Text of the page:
In Michaelangelo's time realistic sculptures were difficult to achieve, and he had complete mastery. But it seems that we're able to reach heights of such ability today as well. I'm not making an aesthetic comparison that these are as good as Pieta, but surely we can agree that the realism is at par. And the imagination might be of a different calibre, but that's also because we're not living in a dominant monoculture where what's great isn't well known by everyone. Or even by all the elites!
Similarly, we can argue which era exactly Gaudi lies in, but it's most definitely not the standard of classical beauty!
And whatever you think of Gehry, some of his creations are masterpieces by any stretch of imagination! Same for Zaha Hadid.
And for the dozens of other incredible architects who built these skyscrapers that inspire awe! The loop is a design proposed today and I'd wager it's as bold as anything we've done before.
That last one is a frickin' waterfall on a frickin' skyscraper. There is no world in which the architects today are less smart/qualified compared to the olden days!
... We just produce a much wider variety of art today
Let's start with architecture. After the revitalisation of the Victorian styles, resulting in beautiful buildings like the St Pancras Station in London, we now have a dizzying array of styles - Expressionist Architecture, Art Deco, International Style, Bauhaus Modernism, Post-Modernism, Futurism, Neo-Futurism and so on and on. There's brutalist modern monstrosities, there's the modernist glass palaces that look great if supremely uncomfortable, there's the hyper opulent palaces, the skyscrapers in multiple styles that actually touch the sky.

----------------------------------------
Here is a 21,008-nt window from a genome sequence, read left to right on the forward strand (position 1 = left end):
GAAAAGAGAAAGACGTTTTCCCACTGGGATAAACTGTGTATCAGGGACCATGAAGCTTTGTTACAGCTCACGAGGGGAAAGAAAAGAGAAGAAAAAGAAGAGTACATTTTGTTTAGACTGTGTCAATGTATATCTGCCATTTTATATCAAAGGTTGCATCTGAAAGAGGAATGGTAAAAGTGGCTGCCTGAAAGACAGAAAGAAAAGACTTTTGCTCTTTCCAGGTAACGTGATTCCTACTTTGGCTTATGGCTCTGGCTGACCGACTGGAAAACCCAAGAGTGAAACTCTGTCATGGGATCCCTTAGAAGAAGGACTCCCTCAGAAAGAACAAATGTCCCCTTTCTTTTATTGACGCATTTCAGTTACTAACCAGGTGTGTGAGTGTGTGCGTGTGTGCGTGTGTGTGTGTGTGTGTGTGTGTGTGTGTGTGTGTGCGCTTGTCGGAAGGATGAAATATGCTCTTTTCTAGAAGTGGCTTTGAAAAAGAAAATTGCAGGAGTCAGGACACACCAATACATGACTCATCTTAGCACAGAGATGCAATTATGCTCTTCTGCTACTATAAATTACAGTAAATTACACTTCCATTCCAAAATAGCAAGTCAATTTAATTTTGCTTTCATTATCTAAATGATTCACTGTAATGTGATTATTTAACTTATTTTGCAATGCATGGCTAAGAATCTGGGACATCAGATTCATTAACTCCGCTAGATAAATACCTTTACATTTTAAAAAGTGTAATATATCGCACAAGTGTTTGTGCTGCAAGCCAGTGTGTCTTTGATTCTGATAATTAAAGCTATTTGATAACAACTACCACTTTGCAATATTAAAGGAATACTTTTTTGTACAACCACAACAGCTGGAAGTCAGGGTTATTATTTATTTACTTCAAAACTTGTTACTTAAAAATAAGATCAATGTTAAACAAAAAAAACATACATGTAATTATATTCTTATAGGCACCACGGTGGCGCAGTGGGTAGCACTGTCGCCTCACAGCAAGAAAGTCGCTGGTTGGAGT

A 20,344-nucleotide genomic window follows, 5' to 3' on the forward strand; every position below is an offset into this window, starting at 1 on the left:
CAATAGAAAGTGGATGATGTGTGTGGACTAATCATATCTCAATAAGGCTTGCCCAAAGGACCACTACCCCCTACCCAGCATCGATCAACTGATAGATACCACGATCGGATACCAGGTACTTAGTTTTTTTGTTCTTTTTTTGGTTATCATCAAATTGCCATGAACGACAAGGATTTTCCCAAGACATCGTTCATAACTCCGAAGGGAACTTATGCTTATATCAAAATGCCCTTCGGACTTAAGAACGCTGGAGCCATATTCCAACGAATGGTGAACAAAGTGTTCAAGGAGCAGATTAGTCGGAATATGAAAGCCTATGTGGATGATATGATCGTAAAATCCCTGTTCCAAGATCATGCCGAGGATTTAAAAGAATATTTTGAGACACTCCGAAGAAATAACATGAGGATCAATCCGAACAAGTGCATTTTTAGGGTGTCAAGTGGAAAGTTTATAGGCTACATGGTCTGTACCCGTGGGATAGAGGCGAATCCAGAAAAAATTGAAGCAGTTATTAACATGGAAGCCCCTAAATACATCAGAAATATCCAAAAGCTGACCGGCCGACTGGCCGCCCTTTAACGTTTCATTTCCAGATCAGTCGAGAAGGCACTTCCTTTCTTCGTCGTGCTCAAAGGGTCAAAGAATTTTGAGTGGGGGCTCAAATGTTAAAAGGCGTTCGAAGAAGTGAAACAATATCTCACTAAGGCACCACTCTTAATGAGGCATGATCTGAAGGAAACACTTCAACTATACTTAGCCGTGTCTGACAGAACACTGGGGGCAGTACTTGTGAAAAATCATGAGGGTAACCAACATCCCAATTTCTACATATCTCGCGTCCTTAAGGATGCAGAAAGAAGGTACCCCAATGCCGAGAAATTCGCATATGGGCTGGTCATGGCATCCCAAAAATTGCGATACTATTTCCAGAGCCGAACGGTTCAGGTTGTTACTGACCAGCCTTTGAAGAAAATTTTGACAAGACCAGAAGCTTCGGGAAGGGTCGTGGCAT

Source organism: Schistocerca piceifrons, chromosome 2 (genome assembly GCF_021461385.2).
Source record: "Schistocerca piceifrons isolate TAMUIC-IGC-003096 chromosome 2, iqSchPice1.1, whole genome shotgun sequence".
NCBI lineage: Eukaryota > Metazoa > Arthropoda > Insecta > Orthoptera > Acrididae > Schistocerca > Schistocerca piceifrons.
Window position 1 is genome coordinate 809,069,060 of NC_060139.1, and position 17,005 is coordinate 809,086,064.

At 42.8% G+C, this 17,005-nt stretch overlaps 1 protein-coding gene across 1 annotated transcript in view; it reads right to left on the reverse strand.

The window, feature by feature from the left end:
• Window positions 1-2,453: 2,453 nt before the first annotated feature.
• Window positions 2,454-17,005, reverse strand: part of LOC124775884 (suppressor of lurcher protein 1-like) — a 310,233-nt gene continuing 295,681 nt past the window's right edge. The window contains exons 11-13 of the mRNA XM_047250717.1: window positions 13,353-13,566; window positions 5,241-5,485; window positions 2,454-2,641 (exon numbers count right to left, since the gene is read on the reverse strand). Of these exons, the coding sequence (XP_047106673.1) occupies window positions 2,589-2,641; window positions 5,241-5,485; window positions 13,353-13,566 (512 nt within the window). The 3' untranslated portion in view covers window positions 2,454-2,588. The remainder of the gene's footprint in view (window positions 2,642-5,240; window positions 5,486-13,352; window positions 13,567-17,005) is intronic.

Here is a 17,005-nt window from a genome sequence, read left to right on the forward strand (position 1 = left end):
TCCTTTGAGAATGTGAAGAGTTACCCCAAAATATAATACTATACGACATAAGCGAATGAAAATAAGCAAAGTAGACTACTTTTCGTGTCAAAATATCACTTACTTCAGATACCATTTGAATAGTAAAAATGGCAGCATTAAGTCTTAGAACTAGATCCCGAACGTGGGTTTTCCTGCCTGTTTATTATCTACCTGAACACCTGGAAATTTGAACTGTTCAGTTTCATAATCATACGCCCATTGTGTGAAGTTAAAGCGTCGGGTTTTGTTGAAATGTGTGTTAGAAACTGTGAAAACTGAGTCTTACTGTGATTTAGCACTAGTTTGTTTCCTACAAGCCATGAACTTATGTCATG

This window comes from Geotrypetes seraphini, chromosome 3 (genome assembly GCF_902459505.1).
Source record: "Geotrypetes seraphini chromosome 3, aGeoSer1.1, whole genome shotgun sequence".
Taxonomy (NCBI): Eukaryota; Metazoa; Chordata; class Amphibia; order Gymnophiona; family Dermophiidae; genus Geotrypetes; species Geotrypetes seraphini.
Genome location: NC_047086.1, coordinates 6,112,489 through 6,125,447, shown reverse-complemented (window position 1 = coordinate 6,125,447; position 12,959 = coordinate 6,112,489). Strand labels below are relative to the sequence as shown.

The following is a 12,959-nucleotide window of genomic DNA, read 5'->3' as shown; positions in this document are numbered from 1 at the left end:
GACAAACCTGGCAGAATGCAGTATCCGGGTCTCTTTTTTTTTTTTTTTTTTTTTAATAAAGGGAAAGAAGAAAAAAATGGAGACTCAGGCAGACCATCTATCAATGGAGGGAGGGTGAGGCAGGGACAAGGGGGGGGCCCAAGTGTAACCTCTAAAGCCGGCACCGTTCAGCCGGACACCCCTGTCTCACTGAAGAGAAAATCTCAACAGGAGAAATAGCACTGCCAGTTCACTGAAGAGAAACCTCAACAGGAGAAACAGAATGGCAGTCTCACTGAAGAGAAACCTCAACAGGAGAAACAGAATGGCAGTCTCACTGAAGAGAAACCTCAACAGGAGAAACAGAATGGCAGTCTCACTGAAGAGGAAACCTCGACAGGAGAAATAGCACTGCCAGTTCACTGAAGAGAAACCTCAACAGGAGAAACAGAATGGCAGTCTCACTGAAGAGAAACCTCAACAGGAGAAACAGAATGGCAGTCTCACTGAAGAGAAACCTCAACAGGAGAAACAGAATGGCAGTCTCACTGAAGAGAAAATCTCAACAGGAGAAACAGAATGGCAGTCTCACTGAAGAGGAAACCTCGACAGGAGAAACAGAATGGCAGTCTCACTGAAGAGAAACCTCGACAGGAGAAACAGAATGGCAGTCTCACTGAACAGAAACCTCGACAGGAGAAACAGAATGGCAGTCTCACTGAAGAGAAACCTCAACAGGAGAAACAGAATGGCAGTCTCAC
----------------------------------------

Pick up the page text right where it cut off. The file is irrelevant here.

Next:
We have brick cooled homes and penthouses with hanging pools. We have ugly boxes and glass pyramids and monuments that do little else but make us wonder at the science that made them.
And meanwhile, in the world of art, not only do we have more experimentation and more styles, we've unlocked entire new mediums that let us create things that would've been unimaginable at any time past. We have realism, hyperrealism that tries (though I don't get why) to outdo photography, cubism, pointillism, and the staggering quantity and quality of digital art that takes my breath away!
So if you value convenience you might try to include items that solve for it than add another caryatid for shits and giggles.
The same is true for everything. Books, we have an enormous array of subjects and titles. Authors are more diverse than they've ever been and within each group they're fantastic! Music, whatever you feel about particular genres, it's gotten crowded enough that I can barely figure out what to search for in Spotify. Poetry might be dying, but at least with songsmiths we have both Bob Dylan and Kanye. Opera is dead but I can't muster up too much sadness about it since we have TV and movies, that too with CGI!